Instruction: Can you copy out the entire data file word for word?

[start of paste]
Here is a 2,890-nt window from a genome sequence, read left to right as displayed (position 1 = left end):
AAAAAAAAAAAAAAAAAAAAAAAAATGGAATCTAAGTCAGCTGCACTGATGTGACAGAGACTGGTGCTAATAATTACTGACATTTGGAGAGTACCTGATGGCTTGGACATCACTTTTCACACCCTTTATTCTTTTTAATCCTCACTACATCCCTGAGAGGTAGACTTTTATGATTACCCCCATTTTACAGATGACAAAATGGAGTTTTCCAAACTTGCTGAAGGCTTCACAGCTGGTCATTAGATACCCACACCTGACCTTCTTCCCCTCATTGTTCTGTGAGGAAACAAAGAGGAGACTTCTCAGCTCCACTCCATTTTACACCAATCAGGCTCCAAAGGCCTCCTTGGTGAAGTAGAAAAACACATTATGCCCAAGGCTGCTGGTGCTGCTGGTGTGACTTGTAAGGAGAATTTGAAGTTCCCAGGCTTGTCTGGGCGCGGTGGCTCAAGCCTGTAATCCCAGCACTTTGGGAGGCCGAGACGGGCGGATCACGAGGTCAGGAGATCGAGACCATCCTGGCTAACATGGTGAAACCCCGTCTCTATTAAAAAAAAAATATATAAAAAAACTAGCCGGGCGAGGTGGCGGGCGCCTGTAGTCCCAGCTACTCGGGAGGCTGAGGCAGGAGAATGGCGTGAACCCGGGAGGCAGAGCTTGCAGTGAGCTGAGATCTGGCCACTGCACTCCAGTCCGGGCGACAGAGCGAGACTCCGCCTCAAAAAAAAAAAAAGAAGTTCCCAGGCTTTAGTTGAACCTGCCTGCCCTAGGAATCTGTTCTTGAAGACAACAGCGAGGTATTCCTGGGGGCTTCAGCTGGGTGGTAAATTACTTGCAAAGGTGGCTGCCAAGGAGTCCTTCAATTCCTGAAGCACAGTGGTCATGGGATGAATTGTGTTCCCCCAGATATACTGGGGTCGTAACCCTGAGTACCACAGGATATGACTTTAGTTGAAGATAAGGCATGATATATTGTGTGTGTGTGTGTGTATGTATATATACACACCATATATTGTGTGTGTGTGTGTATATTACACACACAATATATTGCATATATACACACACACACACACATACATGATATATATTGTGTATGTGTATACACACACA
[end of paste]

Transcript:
Here is a 2,890-nt window from a genome sequence, read left to right as displayed (position 1 = left end):
AAAAAAAAAAAAAAAAAAAAAAAAATGGAATCTAAGTCAGCTGCACTGATGTGACAGAGACTGGTGCTAATAATTACTGACATTTGGAGAGTACCTGATGGCTTGGACATCACTTTTCACACCCTTTATTCTTTTTAATCCTCACTACATCCCTGAGAGGTAGACTTTTATGATTACCCCCATTTTACAGATGACAAAATGGAGTTTTCCAAACTTGCTGAAGGCTTCACAGCTGGTCATTAGATACCCACACCTGACCTTCTTCCCCTCATTGTTCTGTGAGGAAACAAAGAGGAGACTTCTCAGCTCCACTCCATTTTACACCAATCAGGCTCCAAAGGCCTCCTTGGTGAAGTAGAAAAACACATTATGCCCAAGGCTGCTGGTGCTGCTGGTGTGACTTGTAAGGAGAATTTGAAGTTCCCAGGCTTGTCTGGGCGCGGTGGCTCAAGCCTGTAATCCCAGCACTTTGGGAGGCCGAGACGGGCGGATCACGAGGTCAGGAGATCGAGACCATCCTGGCTAACATGGTGAAACCCCGTCTCTATTAAAAAAAAAATATATAAAAAAACTAGCCGGGCGAGGTGGCGGGCGCCTGTAGTCCCAGCTACTCGGGAGGCTGAGGCAGGAGAATGGCGTGAACCCGGGAGGCAGAGCTTGCAGTGAGCTGAGATCTGGCCACTGCACTCCAGTCCGGGCGACAGAGCGAGACTCCGCCTCAAAAAAAAAAAAAGAAGTTCCCAGGCTTTAGTTGAACCTGCCTGCCCTAGGAATCTGTTCTTGAAGACAACAGCGAGGTATTCCTGGGGGCTTCAGCTGGGTGGTAAATTACTTGCAAAGGTGGCTGCCAAGGAGTCCTTCAATTCCTGAAGCACAGTGGTCATGGGATGAATTGTGTTCCCCCAGATATACTGGGGTCGTAACCCTGAGTACCACAGGATATGACTTTAGTTGAAGATAAGGCATGATATATTGTGTGTGTGTGTGTGTATGTATATATACACACCATATATTGTGTGTGTGTGTGTATATTACACACACAATATATTGCATATATACACACACACACACACATACATGATATATATTGTGTATGTGTATACACACACA